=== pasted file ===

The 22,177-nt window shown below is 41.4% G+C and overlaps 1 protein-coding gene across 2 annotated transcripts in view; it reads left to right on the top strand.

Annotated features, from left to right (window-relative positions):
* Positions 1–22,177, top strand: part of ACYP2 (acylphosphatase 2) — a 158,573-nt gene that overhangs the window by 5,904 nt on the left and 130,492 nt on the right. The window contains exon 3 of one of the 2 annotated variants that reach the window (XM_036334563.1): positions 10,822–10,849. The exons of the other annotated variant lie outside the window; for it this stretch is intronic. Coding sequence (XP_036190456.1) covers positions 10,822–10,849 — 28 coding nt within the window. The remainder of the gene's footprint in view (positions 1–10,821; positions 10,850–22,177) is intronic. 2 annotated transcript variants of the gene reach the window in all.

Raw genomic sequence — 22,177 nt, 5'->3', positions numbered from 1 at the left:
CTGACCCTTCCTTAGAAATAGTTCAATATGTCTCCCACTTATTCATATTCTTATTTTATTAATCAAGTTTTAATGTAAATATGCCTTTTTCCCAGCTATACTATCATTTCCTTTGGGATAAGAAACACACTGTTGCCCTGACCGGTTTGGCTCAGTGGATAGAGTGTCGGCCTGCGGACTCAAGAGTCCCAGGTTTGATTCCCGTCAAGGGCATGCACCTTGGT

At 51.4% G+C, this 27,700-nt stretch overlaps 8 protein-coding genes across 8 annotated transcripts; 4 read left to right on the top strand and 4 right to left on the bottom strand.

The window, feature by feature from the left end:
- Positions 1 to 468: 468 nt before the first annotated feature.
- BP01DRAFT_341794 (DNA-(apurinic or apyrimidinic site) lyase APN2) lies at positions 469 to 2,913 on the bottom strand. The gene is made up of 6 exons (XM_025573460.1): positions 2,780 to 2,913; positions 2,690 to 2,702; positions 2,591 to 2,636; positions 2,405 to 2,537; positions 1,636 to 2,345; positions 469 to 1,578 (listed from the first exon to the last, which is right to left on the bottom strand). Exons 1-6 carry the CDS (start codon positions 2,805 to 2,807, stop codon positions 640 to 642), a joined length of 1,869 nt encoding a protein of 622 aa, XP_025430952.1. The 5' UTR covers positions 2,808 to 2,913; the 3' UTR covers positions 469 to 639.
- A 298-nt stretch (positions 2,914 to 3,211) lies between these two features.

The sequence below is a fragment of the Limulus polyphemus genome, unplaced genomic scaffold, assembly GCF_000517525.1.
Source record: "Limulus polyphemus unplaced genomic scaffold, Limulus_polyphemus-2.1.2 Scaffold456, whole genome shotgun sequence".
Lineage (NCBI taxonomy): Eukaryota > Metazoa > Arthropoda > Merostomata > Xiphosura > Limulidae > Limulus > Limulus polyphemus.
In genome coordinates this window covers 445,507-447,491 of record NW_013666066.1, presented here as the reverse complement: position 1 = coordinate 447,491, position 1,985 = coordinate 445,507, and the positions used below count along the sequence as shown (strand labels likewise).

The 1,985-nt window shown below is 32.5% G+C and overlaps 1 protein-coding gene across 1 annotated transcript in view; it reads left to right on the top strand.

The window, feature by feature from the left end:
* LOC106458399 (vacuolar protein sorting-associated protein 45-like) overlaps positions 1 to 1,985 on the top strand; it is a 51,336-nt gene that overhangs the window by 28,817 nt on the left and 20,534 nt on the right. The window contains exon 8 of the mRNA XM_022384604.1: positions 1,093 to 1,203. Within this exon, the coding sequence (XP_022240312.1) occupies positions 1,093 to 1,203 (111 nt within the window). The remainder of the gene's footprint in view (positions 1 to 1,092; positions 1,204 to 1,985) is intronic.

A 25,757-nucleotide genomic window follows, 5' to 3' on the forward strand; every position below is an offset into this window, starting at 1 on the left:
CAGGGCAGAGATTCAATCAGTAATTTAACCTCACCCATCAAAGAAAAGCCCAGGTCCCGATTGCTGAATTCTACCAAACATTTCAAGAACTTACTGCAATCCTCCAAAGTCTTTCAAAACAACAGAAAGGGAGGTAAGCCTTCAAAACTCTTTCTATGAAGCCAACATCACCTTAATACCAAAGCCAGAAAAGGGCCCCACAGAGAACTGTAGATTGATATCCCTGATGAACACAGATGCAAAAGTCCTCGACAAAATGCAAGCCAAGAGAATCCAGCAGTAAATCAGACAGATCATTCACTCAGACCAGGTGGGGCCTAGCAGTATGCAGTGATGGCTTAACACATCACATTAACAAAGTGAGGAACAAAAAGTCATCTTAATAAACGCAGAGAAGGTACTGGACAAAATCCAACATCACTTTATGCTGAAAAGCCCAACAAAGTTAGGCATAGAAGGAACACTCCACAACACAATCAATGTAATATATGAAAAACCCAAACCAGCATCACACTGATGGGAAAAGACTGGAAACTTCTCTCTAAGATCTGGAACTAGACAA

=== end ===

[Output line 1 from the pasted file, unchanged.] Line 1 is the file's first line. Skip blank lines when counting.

The 22,177-nt window shown below is 41.4% G+C and overlaps 1 protein-coding gene across 2 annotated transcripts in view; it reads left to right on the top strand.